Birds of Paradise sanctuary and rescue in Bradenton, Florida, is completely volunteer-run, and would love help with socializing and care, maintenance, event planners, and group service day projects. Here’s a link to what they are up to.

Free Flight is committed to exotic birds needing shelter and rehabilitation. Their Del Mar, California sanctuary has a flexible volunteer program (but asks for a twice-monthly commitment) from volunteer docents, avian care and socialization people, maintenance, and special events. Check out the possibilities here.

If you are back into travel (and we all know it is a rough post-pandemic or ALMOST post-pandemic comeback for many destinations), Working Abroad has multiple destination trips where you can work with birds, including projects in Ecuador, Peru, Namibia, Costa Rica, South Africa, Seychelles, and New Zealand. Lots of links to click and explore here, even if long-distance travel seems life a far-off goal for now (it’s always nice to dream, and plan ahead when you find the perfect match trip!)

As with any service project or volunteer opportunity these days, your work is so desperately needed (as is financial support in these painfully lean times) but PLEASE be in direct communication with any agency or charity to be aware of changes and restriction based on COVID protocols and requirements. Also keep abreast of any travel destination rules and practices. Things change, for all of us, at a moment’s notice, so be sure your great energy can be used for maximum impact in the context of safety and health for everyone.

Insta-Motivation and Why We Do What We Do

Like the adage about a tree falling in the forest…if we do something kind or philanthropic and don’t get the selfie, does it still count?

With Instagram and every other image-driven platform, there has been a huge rise in performative charity. You know, the buying a meal for a homeless person only after you’ve got your camera set up or friend recording from across the street…or giving a huge tip to a server to change their life as you zoom in on their emotional reaction. How many cameras get trained on the parked car before a rescuer saves the terrified dog cowering underneath?

So, the question remains, if there is no glory, will we still be kind?

I know the shortcut and instinctive answer is “Yes. Of course,” and we quickly dismiss those attention seekers as shallow and unlike us…but is that the case? It’s not a bad thing necessarily—we can want the photo—perhaps not for social media clicks and follows, but to share an amazing story with loved ones, or as a reminder and motivator to ourselves of a special, and genuinely valuable, time and experience.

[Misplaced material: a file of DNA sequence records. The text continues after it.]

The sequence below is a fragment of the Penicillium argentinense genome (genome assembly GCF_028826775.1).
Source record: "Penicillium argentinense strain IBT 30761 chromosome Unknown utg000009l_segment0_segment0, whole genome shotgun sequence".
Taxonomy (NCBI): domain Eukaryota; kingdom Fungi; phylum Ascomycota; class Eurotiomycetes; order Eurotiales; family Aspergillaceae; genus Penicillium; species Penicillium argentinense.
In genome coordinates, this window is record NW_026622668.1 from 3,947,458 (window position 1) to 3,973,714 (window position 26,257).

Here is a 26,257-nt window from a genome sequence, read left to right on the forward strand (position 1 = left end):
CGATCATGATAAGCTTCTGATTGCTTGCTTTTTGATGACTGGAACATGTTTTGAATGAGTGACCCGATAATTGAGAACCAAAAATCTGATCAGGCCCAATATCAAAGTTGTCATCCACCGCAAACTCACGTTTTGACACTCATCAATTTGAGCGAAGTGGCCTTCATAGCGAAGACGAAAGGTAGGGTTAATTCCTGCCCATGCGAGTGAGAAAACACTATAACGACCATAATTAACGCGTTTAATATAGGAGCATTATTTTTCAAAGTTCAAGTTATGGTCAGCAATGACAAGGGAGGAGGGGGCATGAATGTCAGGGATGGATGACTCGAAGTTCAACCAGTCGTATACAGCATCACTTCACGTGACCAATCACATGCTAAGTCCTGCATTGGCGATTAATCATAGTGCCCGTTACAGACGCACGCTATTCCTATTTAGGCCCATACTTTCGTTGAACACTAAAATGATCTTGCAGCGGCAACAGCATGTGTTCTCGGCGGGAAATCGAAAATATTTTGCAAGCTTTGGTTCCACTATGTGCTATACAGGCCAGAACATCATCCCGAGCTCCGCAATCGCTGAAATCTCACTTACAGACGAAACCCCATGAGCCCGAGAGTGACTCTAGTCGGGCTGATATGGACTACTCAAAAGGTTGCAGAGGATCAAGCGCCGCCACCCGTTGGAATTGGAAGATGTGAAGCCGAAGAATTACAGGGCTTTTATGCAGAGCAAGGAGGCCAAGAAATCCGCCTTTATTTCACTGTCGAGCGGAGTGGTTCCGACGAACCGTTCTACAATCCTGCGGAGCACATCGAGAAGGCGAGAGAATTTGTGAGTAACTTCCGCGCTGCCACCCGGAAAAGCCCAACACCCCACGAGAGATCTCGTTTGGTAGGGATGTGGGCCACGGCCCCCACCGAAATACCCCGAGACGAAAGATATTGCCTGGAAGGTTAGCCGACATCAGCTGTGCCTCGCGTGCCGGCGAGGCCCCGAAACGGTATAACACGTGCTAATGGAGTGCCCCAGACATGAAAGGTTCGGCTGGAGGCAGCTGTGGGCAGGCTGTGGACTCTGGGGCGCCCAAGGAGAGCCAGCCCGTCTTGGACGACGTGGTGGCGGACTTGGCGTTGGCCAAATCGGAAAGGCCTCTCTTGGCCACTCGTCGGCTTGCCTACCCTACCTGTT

There’s some new science about this, comparing “opportunistic” do-gooders (those doing it for the posts and attention) vs. those who commit acts of kindness driven by compassion (when no one is necessarily watching). I’d venture most of us are somewhere on the spectrum between.

Data from 12,259 respondents who took an Emotional Intelligence Test with PsychTests found some differences in altruism based on motivation. For instance: 62% of opportunistic do-gooders believe the statement “the end justifies the means” (compared to 30% from the “genuine” crowd). 46% feel that you NEED to step on a few toes to get ahead while only 13% of the genuinely motivated agree. 54% of those seeking the praise of others would rather live a life of success than a life according to their own values (22% of the genuine folks) and a dispiriting 37% would encourage a depressed person to “toughen up.”

Some other things learned might increase some sense of compassion for the identified “posers” as we learn that 39% are uncomfortable actually consoling others, 50% say they lack a purpose and feel directionless, 31% feel like imposters and that they don’t deserve the success they have, 46% do not experience a sense of satisfaction after an achievement unless there is praise attached, and 43% will change themselves (beliefs, opinions, appearance, behavior) in order to please others.

I won’t suggest any motivation that gets us in action for others ought to be labeled bad or negative…just interesting. I am still happy to put all the weight behind the concept of a net gain, and that a meal served is a meal served no matter how it got to a hungry person. I don’t think we need a purity test for good deeds, but I am a fan of introspection and checking in with ourselves in every area of life. This is perhaps an invitation to gaze inward for a second, take stock, and then go out and redouble our efforts to have the positive impact we know we are supposed to have, with or without our cameras.